My grandma Mohney and I would belly up to the TV every Sunday night to watch Lawrence Welk! If she liked a song she would make me hum it over and over as we ran into her music room and plopped on the bench of her baby grand piano. I didn't have to hum very long because Grandma could play just about anything by ear. We'd be singing that song the rest of the week for sure. We'd never run in if Welk's Champagne Lady was about the perform because both of us thought her voice was like warm, clear syrup. I raise my glass to Grandma Mohney and Norma Zimmer. Norma, hum some stuff for Grandma...
Norma Zimmer, the "Champagne Lady" of TV's "The Lawrence Welk Show" and a studio singer who worked with Frank Sinatra and other pop stars, has died. She was 87. Zimmer died peacefully Tuesday at her Brea, Calif., home, Welk's son, Larry, said Wednesday. Larry Welk didn't know the cause of death but said Zimmer had been living an active life in recent years.
"She was one of the most gracious, likable people that anyone could ever meet. The other people on the show, to this day, just respect and love her," Larry Welk said.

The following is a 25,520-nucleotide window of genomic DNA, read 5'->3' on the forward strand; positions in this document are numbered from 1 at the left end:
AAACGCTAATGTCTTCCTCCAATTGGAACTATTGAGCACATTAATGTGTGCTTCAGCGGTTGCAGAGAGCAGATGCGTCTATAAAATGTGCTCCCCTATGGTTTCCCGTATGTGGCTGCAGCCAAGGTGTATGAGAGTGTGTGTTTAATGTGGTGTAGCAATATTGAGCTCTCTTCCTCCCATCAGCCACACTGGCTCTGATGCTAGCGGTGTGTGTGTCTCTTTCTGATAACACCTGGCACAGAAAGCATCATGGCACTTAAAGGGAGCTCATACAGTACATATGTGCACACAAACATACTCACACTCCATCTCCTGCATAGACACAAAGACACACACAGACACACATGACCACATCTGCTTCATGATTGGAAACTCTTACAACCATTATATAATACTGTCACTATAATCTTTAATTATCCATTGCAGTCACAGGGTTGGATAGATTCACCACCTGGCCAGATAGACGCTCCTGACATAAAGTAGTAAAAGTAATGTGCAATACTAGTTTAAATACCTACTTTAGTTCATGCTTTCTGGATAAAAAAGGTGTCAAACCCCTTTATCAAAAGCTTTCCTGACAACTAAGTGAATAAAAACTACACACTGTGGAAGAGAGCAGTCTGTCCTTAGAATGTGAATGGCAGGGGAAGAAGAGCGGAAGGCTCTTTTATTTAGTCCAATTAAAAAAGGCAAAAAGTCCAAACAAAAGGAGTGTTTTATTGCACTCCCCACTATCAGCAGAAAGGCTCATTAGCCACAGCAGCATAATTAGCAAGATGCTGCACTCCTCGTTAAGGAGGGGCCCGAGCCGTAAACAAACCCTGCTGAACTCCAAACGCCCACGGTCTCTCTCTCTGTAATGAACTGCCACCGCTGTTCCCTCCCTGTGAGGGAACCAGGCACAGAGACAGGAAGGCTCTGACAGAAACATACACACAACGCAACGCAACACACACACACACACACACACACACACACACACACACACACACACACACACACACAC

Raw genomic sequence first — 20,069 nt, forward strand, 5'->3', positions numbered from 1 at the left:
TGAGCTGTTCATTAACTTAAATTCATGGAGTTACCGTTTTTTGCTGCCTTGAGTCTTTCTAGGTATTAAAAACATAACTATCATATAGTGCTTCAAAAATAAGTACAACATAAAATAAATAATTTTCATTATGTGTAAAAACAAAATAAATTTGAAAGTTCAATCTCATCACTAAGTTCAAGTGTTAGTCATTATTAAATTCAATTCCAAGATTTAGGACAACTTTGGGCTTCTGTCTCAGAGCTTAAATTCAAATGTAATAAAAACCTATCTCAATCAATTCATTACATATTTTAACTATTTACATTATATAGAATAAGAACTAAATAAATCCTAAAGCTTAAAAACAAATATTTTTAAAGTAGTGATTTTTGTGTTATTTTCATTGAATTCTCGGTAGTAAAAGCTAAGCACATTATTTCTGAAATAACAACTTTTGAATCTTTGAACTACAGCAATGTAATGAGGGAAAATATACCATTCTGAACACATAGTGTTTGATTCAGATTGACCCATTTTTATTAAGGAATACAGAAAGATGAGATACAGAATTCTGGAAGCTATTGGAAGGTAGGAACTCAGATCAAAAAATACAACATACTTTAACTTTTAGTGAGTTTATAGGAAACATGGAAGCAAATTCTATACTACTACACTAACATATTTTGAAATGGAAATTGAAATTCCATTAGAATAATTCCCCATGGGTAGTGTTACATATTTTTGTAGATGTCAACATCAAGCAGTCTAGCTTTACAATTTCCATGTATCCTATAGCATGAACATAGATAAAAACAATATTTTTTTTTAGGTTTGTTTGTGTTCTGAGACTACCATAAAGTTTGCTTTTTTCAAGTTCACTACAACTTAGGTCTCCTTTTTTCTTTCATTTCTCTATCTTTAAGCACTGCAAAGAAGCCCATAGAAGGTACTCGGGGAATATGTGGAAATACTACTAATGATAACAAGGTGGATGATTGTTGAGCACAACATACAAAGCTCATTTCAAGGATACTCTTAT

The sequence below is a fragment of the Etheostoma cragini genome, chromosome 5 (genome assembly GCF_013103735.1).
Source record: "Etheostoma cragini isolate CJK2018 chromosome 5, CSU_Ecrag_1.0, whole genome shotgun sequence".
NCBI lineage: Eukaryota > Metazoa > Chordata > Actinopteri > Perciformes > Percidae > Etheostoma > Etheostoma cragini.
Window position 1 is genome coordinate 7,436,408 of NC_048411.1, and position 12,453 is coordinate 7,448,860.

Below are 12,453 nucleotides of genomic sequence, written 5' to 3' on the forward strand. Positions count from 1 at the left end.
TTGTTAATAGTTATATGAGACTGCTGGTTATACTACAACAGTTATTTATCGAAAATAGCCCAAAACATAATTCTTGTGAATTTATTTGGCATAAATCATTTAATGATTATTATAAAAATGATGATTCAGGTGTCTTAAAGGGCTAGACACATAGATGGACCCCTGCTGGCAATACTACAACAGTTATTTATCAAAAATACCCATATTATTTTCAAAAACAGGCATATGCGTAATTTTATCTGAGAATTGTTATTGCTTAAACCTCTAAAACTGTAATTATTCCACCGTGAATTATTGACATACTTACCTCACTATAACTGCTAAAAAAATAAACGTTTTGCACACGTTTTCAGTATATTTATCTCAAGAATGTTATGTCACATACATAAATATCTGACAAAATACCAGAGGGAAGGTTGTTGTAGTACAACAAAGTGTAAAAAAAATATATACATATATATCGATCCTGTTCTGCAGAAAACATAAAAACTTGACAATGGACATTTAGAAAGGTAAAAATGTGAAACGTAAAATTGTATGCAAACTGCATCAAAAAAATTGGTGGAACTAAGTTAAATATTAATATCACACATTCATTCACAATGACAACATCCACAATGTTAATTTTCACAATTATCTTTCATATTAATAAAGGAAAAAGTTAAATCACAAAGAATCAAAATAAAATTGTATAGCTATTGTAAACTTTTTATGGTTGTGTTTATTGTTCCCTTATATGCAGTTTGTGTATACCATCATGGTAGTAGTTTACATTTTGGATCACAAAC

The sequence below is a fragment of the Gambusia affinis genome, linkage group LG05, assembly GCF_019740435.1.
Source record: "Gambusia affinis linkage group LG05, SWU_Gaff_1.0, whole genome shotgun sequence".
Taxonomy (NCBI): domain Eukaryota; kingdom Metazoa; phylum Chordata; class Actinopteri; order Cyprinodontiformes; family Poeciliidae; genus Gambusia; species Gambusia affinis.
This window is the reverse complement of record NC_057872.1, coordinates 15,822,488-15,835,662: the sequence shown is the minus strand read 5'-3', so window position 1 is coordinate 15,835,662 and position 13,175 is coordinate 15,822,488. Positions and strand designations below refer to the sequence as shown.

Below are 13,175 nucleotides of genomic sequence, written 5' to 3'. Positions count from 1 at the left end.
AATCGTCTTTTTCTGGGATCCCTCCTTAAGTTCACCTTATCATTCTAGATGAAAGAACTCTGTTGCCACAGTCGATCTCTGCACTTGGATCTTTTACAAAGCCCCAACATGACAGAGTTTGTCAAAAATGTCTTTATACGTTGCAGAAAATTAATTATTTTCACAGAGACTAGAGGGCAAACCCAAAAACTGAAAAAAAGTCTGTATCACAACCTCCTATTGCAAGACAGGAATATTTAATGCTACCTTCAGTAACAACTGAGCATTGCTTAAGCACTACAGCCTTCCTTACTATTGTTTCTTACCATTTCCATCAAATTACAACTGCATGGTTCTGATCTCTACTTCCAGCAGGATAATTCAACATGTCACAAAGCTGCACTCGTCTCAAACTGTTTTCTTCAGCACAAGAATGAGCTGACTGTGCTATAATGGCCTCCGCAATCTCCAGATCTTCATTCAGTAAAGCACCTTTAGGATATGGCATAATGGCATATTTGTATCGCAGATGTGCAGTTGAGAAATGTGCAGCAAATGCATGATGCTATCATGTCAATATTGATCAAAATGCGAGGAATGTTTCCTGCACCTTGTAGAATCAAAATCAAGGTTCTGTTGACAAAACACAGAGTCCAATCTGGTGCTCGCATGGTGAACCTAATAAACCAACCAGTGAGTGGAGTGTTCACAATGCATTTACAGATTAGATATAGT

Zimmer performed on Welk's network and later syndicated show from 1960 to 1982 as the "Champagne Lady," the title Welk traditionally gave to his orchestra's lead female singer. Zimmer sang solos, duets with Jimmy Roberts and waltzed with Welk to the strains of his effervescent dance tunes tagged "champagne music."
She appeared on the orchestra's public TV specials that have aired (along with repeats of the series) since 1987. Zimmer took part in a tribute to Welk and his show held earlier this year at the Paley Center for Media in Beverly Hills. Welk, who stopped performing in 1989, died in 1992.
Zimmer, born in July 1923 in Larson, Idaho, grew up in Seattle. The petite blonde sang with The Girlfriends, a quartet that performed with Sinatra, Dean Martin and Bing Crosby, including on Crosby's famed recording of "White Christmas. Zimmer made several film and TV appearances, including one with Crosby in the 1950 film "Mr. Music" and in an episode of "I Love Lucy," and was the voice of the White Rose in the 1951 Disney film, "Alice in Wonderland." Her survivors include her sons, Ron and Mark. Her husband, businessman Randy Zimmer, died in 2008. Funeral services for Zimmer were pending.